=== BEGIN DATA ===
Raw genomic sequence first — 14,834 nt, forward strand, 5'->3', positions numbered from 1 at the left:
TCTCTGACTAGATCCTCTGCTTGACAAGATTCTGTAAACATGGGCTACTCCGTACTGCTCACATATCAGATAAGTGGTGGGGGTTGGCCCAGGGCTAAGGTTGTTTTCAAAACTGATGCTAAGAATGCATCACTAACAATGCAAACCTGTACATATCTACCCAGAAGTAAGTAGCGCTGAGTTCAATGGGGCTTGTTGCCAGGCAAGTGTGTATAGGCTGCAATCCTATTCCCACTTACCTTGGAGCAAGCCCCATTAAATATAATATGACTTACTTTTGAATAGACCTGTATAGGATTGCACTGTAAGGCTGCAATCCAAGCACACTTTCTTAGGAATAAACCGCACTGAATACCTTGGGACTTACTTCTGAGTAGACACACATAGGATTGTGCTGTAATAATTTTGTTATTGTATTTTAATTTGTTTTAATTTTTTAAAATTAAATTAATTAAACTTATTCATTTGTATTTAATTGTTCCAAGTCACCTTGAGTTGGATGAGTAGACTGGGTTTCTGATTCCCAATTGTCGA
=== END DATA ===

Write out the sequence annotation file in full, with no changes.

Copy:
Raw genomic sequence first — 14,834 nt, forward strand, 5'->3', positions numbered from 1 at the left:
TCTCTGACTAGATCCTCTGCTTGACAAGATTCTGTAAACATGGGCTACTCCGTACTGCTCACATATCAGATAAGTGGTGGGGGTTGGCCCAGGGCTAAGGTTGTTTTCAAAACTGATGCTAAGAATGCATCACTAACAATGCAAACCTGTACATATCTACCCAGAAGTAAGTAGCGCTGAGTTCAATGGGGCTTGTTGCCAGGCAAGTGTGTATAGGCTGCAATCCTATTCCCACTTACCTTGGAGCAAGCCCCATTAAATATAATATGACTTACTTTTGAATAGACCTGTATAGGATTGCACTGTAAGGCTGCAATCCAAGCACACTTTCTTAGGAATAAACCGCACTGAATACCTTGGGACTTACTTCTGAGTAGACACACATAGGATTGTGCTGTAATAATTTTGTTATTGTATTTTAATTTGTTTTAATTTTTTAAAATTAAATTAATTAAACTTATTCATTTGTATTTAATTGTTCCAAGTCACCTTGAGTTGGATGAGTAGACTGGGTTTCTGATTCCCAATTGTCGA